I took L and Z yesterday morning to test for their 2nd and 1st yellow belt stripes. They both passed, which, of course, we're all happy about. But the reason I'm so proud of is Z.
For those who don't know, Z was born missing the confidence gene. It doesn't help that he and L are only 1 year apart, the same size, and L is confident and coordinated. By the time we'd made the 20 minute drive to Judo yesterday morning, Z was almost in tears from nerves. He told me his stomach hurt, he told me he got embarrassed when he had to do things in front of people, he asked what would happen if he did things wrong, he told me he couldn't remember how to do anything, especially Kata Gatame, he told me he hadn't tested in a long time. All of this was said with his eyes welling up with tears, a quivering bottom lip, and face that was pale. He was really pulling at my Mommy heartstrings, and I considered telling him it was okay and he didn't have to test, but I knew how proud he'd be if he passed, so I refrained. Instead I told him that I got nervous when I tested, that the worst thing that would happen would be that he didn't pass and that would be fine, and other things to try and settle him down.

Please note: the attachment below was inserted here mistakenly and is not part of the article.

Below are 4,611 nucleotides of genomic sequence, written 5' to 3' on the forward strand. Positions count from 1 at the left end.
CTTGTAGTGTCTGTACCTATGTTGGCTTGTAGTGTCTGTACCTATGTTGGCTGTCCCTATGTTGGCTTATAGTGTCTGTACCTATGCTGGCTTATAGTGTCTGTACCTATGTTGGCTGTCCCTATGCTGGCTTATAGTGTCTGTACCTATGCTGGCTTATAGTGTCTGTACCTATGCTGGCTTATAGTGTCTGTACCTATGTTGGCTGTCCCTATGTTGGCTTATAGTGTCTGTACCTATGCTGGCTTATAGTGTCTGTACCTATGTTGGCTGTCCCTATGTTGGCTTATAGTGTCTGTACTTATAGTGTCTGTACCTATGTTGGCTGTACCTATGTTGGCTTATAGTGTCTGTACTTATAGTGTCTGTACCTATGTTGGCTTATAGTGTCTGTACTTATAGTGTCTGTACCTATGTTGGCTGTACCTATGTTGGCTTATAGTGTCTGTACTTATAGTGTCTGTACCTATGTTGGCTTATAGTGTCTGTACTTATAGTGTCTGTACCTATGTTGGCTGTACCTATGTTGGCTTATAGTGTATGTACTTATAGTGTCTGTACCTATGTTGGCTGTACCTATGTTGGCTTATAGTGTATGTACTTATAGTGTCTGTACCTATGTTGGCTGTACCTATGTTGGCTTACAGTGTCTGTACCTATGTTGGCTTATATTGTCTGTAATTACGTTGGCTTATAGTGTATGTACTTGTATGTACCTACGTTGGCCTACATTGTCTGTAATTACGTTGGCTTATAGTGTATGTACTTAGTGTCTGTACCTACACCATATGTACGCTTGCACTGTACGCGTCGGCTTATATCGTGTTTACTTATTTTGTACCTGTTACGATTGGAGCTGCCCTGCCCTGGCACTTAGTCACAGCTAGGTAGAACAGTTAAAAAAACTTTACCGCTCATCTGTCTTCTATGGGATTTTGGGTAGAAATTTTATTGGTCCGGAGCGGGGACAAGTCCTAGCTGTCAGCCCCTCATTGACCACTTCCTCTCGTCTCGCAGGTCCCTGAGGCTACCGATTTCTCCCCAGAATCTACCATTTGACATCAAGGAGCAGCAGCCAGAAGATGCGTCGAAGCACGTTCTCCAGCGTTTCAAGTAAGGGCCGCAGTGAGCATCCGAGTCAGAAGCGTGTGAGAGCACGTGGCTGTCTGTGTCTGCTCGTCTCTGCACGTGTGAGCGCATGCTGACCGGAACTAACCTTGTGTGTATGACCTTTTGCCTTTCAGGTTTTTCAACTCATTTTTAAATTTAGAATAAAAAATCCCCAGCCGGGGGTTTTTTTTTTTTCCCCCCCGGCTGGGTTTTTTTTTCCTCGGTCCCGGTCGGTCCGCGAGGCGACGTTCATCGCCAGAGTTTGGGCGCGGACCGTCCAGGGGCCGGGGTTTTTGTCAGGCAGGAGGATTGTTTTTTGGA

Once we got into the gym, he sat next to me, asking what he'd have to do. I showed him Kata Gatame, explained what Sensei would do, and we watch a little girl begin her test for her yellow belt. Halfway through her test, Sensei called Z out to be her uke (this is the person who gets thrown). This helped Z settle down a bit. Sensei went right into Z's test, and he started naming things for Z to do. With a lot of the things Sensei named, I got nervous because Z and I hadn't gone over them and it had been a long time since we worked on them in class. But Z was almost flawless, doing almost all of the throws, counters, turnovers, and holds without Sensei having to translate to English (all of the names are given in Japanese) or give hints about what they were.
Z finished, and came over and sat next to me. He was beaming. His eyes were sparkling. His confidence meter was turned up just a bit. He told me Sensei told him he did one of the best bridge and rolls he'd ever seen from a little guy. Then he said, "A funny thing happened while I was out there. Sensei would tell me what to do, and before I could even think about it I was doing it." I told him I was proud of him for trying and going out on the mat. I hope he remembers how well he did, and I hope that his confidence meter stays turned up, even if just a slight bit.